children on beach

If you’re separated or divorced eventually there will be the issue of holidays to tackle.  It doesn’t matter which parent wants to take the kids away for a break, you can’t just go.

Parents are often surprised to discover that, in most cases, they have to get consent from the other parent to take the children out of the country until they reach 18 – and even more surprised to discover that Scotland and Northern Ireland both count as ‘abroad’ in legal terms.

Consent must be given by anyone who has parental responsibility.  So who has parental responsibility?

  • The child’s mother (always)
  • The child’s father, as long as he is named on the child’s birth certificate after 2003 or if he is married to the mother or has a parental responsibility order or a ‘lives with’ order (previously known as a residence order).
  • Anyone who has a ‘lives with’ order – this may include grandparents or other family members, depending on the child’s circumstances.

If you have a ‘lives with’ order then you can take the child abroad for up to a month without needing to consult or get permission from all others with parental responsibility.  However, if there are no ‘lives with’ orders in place, you can’t take the child abroad even for one day without consent from everyone with parental responsibility.

This may seem tedious and unnecessarily fussy, but it’s intended to protect your child.

Don’t turn a holiday into a crisis

Planning a holiday should be fun, especially as the children get older and want to have a say in where they go and what kind of holiday they have.  The sensible approach is to plan well ahead and agree holiday arrangements with the other parent in advance (and before you book) so that there are no misunderstandings.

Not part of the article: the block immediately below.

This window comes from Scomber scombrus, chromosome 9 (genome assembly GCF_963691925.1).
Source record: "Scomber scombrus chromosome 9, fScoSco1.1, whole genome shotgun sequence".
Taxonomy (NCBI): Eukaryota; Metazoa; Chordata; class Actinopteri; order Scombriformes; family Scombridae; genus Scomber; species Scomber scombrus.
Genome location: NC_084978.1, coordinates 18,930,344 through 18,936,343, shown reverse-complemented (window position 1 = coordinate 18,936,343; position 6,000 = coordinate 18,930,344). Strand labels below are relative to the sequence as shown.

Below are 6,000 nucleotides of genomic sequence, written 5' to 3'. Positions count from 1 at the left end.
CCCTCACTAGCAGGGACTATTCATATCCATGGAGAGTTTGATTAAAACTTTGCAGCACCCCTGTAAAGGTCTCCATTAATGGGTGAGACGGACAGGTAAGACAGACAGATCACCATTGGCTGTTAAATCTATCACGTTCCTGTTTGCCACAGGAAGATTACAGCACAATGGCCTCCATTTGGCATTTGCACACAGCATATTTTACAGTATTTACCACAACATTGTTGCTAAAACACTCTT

Make sure your child’s other parent knows where you plan to take them, the dates and travel arrangements and where they’ll be staying.  Ideally, provide contact details for the holiday destination and, if your child doesn’t have their own mobile phone, arrange for them to call or message their other parent on arrival to reassure them.

Consent from the other parent should not be withheld without good reason but, if it is, you can still ask a court to intervene. In that case, having a sensible and secure holiday plan is likely to result in permission being granted by the court for the child to go on holiday with you.

When to say ‘No’

If you’re in the situation where you’ve been asked for consent for your child to accompany their other parent on holiday, it is reasonable to say ‘no’ if you believe they will be travelling to a place that is not safe.  Also, if you have reason to suspect that your child’s other parent may not bring the child back to the UK a ‘no’ is sensible.

If you have concerns or you’re worried about your child’s safety, do seek legal advice.  This can help you to protect your child and prevent them being taken out of the country if you doubt that they will be brought back.

We’re always happy to discuss your situation and advise you of your best course of action, call us on 01245 221699.